“It’s simple, provided you want to listen carefully. I simply want another parameter in which I could be pitted against Everest. You cannot declare him winner just like that, year after year, just because he is taller.”
“What do you propose?” boomed the voice of Everest.
K2 turned towards Everest. The effort pushed a glacier by about a micrometre. “Let us explore the plains, Everest. Let The Almighty reduce our heights to nothingness.”
“Start from ground zero, eh?”
K2 ignored the obnoxious pun. “If you have the guts…”
“I have already won it, you know, dude. They’ve already named a brand of spice after me. Are you aware of all this?” Everest smirked.
K2 looked furious. “You can get away with the branding gimmick, Everest, but when it comes to substance you do not stand a chance.”
“Are you willing to take the challenge, Everest?” God interrupted. He had to address Nanga Parbat’s request of a change of name. A disgruntled Makalu II wanted an identity of his own. The Pyramids wanted a quota in these summit meetings. And so on.
“Of course. I want to teach Kate a lesson.”
K2 turned red, almost Vesuvius-red: he hated being called K2. It must be that Kanchenjunga, who knew this, who always took Everest’s side…
“Fine. I give you two twenty-five years each on the plains. I will level both of you to ground-level. You will have to start from scratch. Do you have a parameter in mind?”
“Let Kate choose,” Everest guffawed.
Nanda Devi interrupted as one of K2’s lesser peaks exploded, sending little hillocks scurrying for cover as snowflakes fell on them.
“What about the people?”
“What about them?” God echoed.
“I mean, the world will take notice if two major peaks vanish overnight, won’t they?”
“You have a point, as always. I guess I will have to create three-dimensional photocopies to replace them for a quarter of a century. They will be destroyed automatically.”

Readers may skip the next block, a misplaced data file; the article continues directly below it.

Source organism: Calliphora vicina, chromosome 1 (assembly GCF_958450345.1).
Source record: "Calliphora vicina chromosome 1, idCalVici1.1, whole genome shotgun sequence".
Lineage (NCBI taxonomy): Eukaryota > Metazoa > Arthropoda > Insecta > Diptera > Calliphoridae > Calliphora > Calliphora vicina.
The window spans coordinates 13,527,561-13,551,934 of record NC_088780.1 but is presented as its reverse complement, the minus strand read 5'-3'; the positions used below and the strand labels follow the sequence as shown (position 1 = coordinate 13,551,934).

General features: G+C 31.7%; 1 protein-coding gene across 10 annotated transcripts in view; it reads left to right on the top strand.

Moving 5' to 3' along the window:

Summit. 2016 AD.
The Pyramids had had their say, which had not gone down well with The Sphinx and the temple of Angkor Vat. Makalu II and Popocatepetl had kept on appealing, but in vain. Most things remained the same.
They all waited with bated breath. Everest looked as regal as ever. K2 was grumpy yet defiant. Fuji burped lava and went quiet. Kilimanjaro mentioned something about trekking routes for no reason.
K2 stood still, his magnificent head nodding in acknowledgement, even appreciation, as his face curled into a wry smile. “I concede.”
That is it?
“Yes. I concede. I tried my best, but I was simply not good enough. I agree that Big E here is the best.”
That is it?
There was a general murmur across the enormous hallway. “Tell us about it! We don’t know anything! We have been standing here for twenty-five years while you were having all the fun! This is not fair!”
K2 sighed. Living it was bad enough. Having to re-live it was exactly the kind of thing he did not need…
“Fine,” he sighed. “We went to Calcutta. They changed the name to Kolkata somewhere down the track, but that did not matter. We tried a lot of things, but he came out on top every single time.”
Even God paused now.
“Then we decided to pick something and call it the decider. In other words, whoever would win that final battle would seal the tie. But he won again…”
Even Nanda Devi was curious now. “What did you do? What was the decider about?”
Everest responded. “Since K2 has been gracious in defeat, I guess it is my turn as well. Though I kept winning, I think he came a very close second every time, and pushed me to remain at my toes all along. I had to be at my absolute best day in and day out. He gave me a fight as tough as I could ever imagine.”
K2 smiled. “Well, I tried. Especially on the last occasion.”
Everest acknowledged. “Yes. In that final encounter, the battle to end all battles, there were moments I thought you would run away with the title. But I kept edging past you, just about managing to keep my nose ahead…”
“But I never won…”
“I know,” God interrupted. He had no plan to let this go on for an eternity. “I hereby announce Everest aka Arsalan the champion, albeit a decimal point ahead of K2 aka India Restaurant…”